"Fair enough. But now that I'm rich and powerful, you'll do all the dirty sex stuff that I've read about so I'll marry you without a prenup, right?"
"Maybe," she said with a wink. "It depends on what Mercedes it is."
"I hope it's the one with gull wings," I said. I knew nothing about cars, but ever since watching "Back to the Future" as a kid, I've wanted a DeLorean with vertically-opening doors. She laughed.
"Gull wings, huh?"
"I might be willing to do some nasty stuff for gull wings."
The conversation ended as soon as the latest twangy cowboy music came onto the radio. I'd never been a country music fan but there is definitely something to be said about listening to good ole boys singing about trucks, beer, and women while driving through picturesque hills in sunny 80 degree weather with the windows down. It feels like freedom. It feels like 'Murica.
I sang along and Dani rolled her eyes at me. She let it play though, before plugging in her iPhone to serenade me with some pretentious garbage probably written by some artsy girl covered in paint splatters and man-hate. But Mars and Venus, right? I let it go.
The city opened up and we soon found ourselves on wide freshly-paved streets dotted with construction sites and new impressive-looking homes. The area was a fair distance away from the bustle of the city and was semi-secluded from the surrounding commercial zones by a dense copse of tall trees.
The houses nearest to the entrance of the "Regency Estates" housing complex were still under construction, and tractors and bulldozers rolled over the open dirt, terraforming Pittsburgh's little remaining countryside into charming new backyards for rich people.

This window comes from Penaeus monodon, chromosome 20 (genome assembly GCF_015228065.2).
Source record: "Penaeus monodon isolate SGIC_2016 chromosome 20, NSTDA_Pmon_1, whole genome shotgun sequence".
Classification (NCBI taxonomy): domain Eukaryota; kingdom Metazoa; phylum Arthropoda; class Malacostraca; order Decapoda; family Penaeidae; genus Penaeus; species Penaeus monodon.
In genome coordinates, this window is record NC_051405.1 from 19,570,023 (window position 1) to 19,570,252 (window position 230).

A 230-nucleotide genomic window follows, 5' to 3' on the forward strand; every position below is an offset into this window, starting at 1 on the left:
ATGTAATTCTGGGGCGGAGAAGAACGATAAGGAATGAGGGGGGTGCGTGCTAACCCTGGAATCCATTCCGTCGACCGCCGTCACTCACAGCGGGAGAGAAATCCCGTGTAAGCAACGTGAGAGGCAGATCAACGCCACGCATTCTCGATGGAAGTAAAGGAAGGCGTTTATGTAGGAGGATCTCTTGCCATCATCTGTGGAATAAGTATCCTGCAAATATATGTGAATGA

Nearer to the rear of the development were several streets of beautiful finished homes, all constructed of similar materials but differing in design. At the tail end of Beacon Street, we rolled to a stop in front of 4955. I sat bewildered for a moment, unable to process the appropriate words.
Dani seemed similarly stunned but she was still able to say what we were both thinking. "Holy fucking shit."
It was massive. There are four bedroom homes and there are four-bedroom homes and this was definitely the latter. The house itself was situated at the head of a cul-de-sac, with thick woods at the rear and two tree-dotted lawns on either side.
The neighbors sat on similarly impressive properties a hundred or so meters away in either direction. A short cobblestone walkway wound from the street to the front door in between two gnarly oak trees that dominated the front yard. Each tree sat in a cedar-lined raised bed tastefully appointed with thick bunches of complementary wildflowers.
As it was autumn, the lawns were littered with leaves of various colors and the entire property held a sort of natural grace, like a beautiful woman in the buff. I felt like I was staring at a Bob Ross painting.